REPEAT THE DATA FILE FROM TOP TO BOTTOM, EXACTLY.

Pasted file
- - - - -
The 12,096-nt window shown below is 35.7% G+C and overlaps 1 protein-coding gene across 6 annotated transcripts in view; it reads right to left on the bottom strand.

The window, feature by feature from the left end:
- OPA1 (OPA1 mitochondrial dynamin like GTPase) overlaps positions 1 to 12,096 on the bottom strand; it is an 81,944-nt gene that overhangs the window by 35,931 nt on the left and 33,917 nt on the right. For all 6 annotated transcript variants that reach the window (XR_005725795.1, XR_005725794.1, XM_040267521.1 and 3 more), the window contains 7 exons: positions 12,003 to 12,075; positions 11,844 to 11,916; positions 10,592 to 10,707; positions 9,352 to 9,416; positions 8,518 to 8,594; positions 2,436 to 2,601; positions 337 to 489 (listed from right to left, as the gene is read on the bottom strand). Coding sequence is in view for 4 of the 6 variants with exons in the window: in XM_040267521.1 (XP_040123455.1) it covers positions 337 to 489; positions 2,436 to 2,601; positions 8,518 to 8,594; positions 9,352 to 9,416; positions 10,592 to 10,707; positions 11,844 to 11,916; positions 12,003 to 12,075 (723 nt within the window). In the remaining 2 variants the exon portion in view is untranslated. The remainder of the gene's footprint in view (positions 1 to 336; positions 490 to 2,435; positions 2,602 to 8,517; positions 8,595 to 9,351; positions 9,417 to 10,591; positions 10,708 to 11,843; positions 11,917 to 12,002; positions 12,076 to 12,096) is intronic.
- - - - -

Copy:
The 12,096-nt window shown below is 35.7% G+C and overlaps 1 protein-coding gene across 6 annotated transcripts in view; it reads right to left on the bottom strand.

The window, feature by feature from the left end:
- OPA1 (OPA1 mitochondrial dynamin like GTPase) overlaps positions 1 to 12,096 on the bottom strand; it is an 81,944-nt gene that overhangs the window by 35,931 nt on the left and 33,917 nt on the right. For all 6 annotated transcript variants that reach the window (XR_005725795.1, XR_005725794.1, XM_040267521.1 and 3 more), the window contains 7 exons: positions 12,003 to 12,075; positions 11,844 to 11,916; positions 10,592 to 10,707; positions 9,352 to 9,416; positions 8,518 to 8,594; positions 2,436 to 2,601; positions 337 to 489 (listed from right to left, as the gene is read on the bottom strand). Coding sequence is in view for 4 of the 6 variants with exons in the window: in XM_040267521.1 (XP_040123455.1) it covers positions 337 to 489; positions 2,436 to 2,601; positions 8,518 to 8,594; positions 9,352 to 9,416; positions 10,592 to 10,707; positions 11,844 to 11,916; positions 12,003 to 12,075 (723 nt within the window). In the remaining 2 variants the exon portion in view is untranslated. The remainder of the gene's footprint in view (positions 1 to 336; positions 490 to 2,435; positions 2,602 to 8,517; positions 8,595 to 9,351; positions 9,417 to 10,591; positions 10,708 to 11,843; positions 11,917 to 12,002; positions 12,076 to 12,096) is intronic.